Fiona Millar: Don’t denigrate teachers, we need more of them

Writing in the Guardian, Fiona Millar says the education secretary’s own image will plummet if she and her colleagues cannot make sure we have enough school teachers…

..The suggestions made by Morgan last week that public confidence in teachers is as low as it is in politicians was unfortunate and factually incorrect. Most opinion polls suggest teachers are among the most trusted professional groups and that is a point worth re-inforcing at every opportunity…

The post-2008 recession made teaching an attractive postgraduate option at a time when secondary school rolls were declining. But that may no longer be the case as the economy picks up and the first tranche of graduates bearing the weight of full tuition fees emerge into the workforce.

Meanwhile, the government’s “diversification” of routes into teacher training is in full swing. School-based schemes such as Teach First and School Direct are flavour of the month and university-based courses are unloved and out in the cold, even though the latter are generally rated more highly as training by Ofsted.

But changes introduced in the 2011 Education Act mean that, for the first time in more than half a century, no one seems to have overall responsibility for ensuring this mix will guarantee enough teachers in the required subjects in the right places to meet local demand…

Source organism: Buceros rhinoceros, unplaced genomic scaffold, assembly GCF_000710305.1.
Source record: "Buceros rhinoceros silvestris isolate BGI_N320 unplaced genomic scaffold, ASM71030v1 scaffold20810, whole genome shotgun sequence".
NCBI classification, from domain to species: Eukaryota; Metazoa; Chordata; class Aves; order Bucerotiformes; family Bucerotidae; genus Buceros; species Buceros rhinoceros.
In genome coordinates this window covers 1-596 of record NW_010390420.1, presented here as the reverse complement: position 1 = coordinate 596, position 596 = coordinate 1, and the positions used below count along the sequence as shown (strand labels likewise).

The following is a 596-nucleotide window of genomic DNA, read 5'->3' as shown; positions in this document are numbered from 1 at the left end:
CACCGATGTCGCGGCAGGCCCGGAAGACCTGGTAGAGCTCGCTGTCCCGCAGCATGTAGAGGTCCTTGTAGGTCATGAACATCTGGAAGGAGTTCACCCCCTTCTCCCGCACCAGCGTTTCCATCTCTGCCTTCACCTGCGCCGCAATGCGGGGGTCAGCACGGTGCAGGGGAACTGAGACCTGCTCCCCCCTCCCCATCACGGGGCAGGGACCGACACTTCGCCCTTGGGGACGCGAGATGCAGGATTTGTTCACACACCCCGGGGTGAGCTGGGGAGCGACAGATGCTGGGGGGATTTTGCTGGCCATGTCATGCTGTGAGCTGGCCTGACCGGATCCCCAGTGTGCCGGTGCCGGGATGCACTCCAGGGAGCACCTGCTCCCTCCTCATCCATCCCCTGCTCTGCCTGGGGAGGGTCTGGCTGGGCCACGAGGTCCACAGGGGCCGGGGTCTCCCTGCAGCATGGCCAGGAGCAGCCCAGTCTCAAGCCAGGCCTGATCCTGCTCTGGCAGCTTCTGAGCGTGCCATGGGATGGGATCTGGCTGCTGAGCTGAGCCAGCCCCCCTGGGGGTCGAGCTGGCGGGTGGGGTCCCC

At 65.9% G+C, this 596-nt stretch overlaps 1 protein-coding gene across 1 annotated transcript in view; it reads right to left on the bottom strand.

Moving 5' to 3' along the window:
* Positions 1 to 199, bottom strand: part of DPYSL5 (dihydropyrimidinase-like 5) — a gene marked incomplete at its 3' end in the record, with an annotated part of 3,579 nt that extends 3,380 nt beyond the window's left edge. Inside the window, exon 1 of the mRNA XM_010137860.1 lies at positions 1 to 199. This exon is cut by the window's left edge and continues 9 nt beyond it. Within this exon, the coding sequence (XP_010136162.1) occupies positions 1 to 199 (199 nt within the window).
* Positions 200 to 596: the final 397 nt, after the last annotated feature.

But seasoned data-watchers in this area are pessimistic. Professor John Howson of Oxford University has been tracking the education labour force for 25 years. His analysis of the latest figures from Ucas, which now co-ordinates applicants for all teacher training routes, suggests a worsening situation…

All this is a worry because the final contributing factor in the perfect storm is the predicted expansion in the school roll over the next 10 years. This has proved contentious enough in terms of ensuring there are the right number of school places. But what if there aren’t enough teachers for those extra pupils?

…On the scale of parental educational angst, not having a school place for your child comes top, but not having a good teacher, or a teacher at all, for your child’s class is a close second…

More at: Don’t denigrate teachers, we need more of them

 

Should Nicky Morgan, as education secretary, be making it a core part of her role to promote teaching as a profession and the image of teachers? How would you most like her to do this? Please share in the comments or via Twitter…

 

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Comments

  1. andylutwyche

    SchoolsImprove schooltruth Whoever is in charge at the time of the “perfect storm” will blame the other side as students and staff suffer

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